Gravitational waves and you.
Mom writes (in regard to the recent detection of tidal distortions of space and time – 'gravitational waves'): "so I told the folks at dinner last night about it - and J [nephew, age 13] insisted this had no meaning for his personal life. What would you have said to his so what?"
Let me first summarize what it was and why scientists think it's important. I'll mention its relevance to your personal life afterward, but my answer is somewhat... open-ended.
Last September scientists in a group called LIGO detected a stretching in space and time. This stretching was a steady march -- a wave. The piece of the wave that they detected, about 20 of its oscillations, passed through us at the speed of light in around 0.2 seconds. We didn't feel it because it only corresponded to a tiny stretching of space and time – about one part in a thousand-billion-billion.
Similar to a wave that travels through a still pond after you drop a pebble in it, this wave carried a signature of its source. The source was a system of two gravitationally-bound black holes, each initially about 30 times the mass of the sun, orbiting each other closer and closer until they were each moving at half the speed of light. At this point, the masses were in a small enough volume that their impulse to keep spinning was no longer sufficient to keep them from merging into a single black hole. In this process, the black holes shook the sheet of space and time that we live on. Space-time is really stiff, which is why such a violent event only stretched it by a hundredth of an “atom's hair”.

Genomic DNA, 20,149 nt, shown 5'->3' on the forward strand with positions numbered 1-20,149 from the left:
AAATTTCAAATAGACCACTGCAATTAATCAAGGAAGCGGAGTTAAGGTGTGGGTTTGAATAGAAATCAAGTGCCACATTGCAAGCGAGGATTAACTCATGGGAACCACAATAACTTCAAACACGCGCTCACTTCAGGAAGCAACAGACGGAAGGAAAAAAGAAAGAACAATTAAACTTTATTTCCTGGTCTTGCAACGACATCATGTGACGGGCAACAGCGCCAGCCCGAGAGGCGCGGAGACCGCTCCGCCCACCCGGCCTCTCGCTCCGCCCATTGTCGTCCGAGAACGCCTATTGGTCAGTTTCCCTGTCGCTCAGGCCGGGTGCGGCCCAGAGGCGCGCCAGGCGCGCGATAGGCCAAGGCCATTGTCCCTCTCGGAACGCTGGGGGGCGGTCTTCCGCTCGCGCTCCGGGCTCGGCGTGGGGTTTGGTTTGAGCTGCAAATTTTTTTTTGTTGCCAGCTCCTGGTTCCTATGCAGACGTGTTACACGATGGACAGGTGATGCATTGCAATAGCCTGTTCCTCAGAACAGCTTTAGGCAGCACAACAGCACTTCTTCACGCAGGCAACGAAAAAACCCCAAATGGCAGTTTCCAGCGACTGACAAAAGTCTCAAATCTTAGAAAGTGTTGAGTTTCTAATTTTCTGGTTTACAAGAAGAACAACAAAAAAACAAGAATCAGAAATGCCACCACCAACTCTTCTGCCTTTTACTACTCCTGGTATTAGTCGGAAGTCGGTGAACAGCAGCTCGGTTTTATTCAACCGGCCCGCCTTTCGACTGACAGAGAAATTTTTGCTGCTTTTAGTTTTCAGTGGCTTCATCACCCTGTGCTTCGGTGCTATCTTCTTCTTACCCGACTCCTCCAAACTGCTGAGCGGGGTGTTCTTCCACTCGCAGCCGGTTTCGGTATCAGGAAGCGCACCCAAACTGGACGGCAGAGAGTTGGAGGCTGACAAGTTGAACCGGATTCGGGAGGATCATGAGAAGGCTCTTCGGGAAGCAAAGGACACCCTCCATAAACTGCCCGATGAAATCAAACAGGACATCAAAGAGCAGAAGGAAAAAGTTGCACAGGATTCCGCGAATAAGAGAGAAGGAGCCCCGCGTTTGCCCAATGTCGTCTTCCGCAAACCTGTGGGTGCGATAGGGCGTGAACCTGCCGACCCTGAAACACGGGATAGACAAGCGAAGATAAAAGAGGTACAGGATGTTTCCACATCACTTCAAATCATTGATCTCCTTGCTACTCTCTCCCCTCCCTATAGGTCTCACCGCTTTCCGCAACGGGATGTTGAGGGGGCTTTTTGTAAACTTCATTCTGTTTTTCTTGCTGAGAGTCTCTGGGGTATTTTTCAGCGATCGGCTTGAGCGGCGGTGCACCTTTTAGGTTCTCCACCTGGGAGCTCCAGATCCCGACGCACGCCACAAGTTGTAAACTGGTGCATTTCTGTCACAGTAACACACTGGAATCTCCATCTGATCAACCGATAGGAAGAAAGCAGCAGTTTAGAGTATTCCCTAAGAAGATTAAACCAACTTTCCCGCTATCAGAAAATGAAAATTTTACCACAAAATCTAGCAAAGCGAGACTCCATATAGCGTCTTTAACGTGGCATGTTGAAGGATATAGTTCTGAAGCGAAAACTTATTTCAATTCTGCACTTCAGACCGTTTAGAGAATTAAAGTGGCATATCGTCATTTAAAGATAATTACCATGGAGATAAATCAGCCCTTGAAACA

Scientists think this is important because
(1) it means access to a new source of information about the most extreme (most dense, fastest rotating) objects in the universe and (2) it's only the beginning; these detectors will keep getting better and we will detect many more extreme events. This is important because (3) it means our first direct measurements of new systems (we can't see black holes; they don't shine!), and consequently (4) new regimes to test our understanding of the universe (we know there are some regions, like the centers of black holes, where existing physics breaks down. This measurement actually confirmed part of Einstein's theories we had never tested before). All this is important because (5) it gives us context of who and what we are in the scheme of cosmic history.
So I can tell you that, and then you can say:
"Yeah, but why does it matter for my life?"
Here are some questions that astrophysics and other branches of science get at:
- What exists in the universe?
- How did it get there?
- How did life come from what existed before?
- What will the future hold?
- How can we keep being a part of it?
These are all very big and poorly defined questions. They matter to my life, and over less than 20 generations of people, we've gone from speculation to measurable facts about many of them. This happened once we admitted our own ignorance and institutionalized ways of creating objectively true stories about reality.
Choose what you allocate meaning to carefully
This tool does not have to matter to you, personally. As far as "how will it affect my life?" I think the right answer is: as much or as little as you want. I remind you that many useful things -- computers, electronics, efficient engines, modern medicine, the internet -- exist only because people pursued objectively true stories about reality. No one knows definitively how this new story will end, or what applications it may generate in the long term.
People choose what they give meaning to. I value being in good health; I value friends and family. I also seriously value objectively true stories about reality. This discovery is an important new one, so it matters for my life.
I leave you to choose how much you want to value such stories. If you're interested, I can point you to a bunch of 'em.
XOXOXO from your cousin, L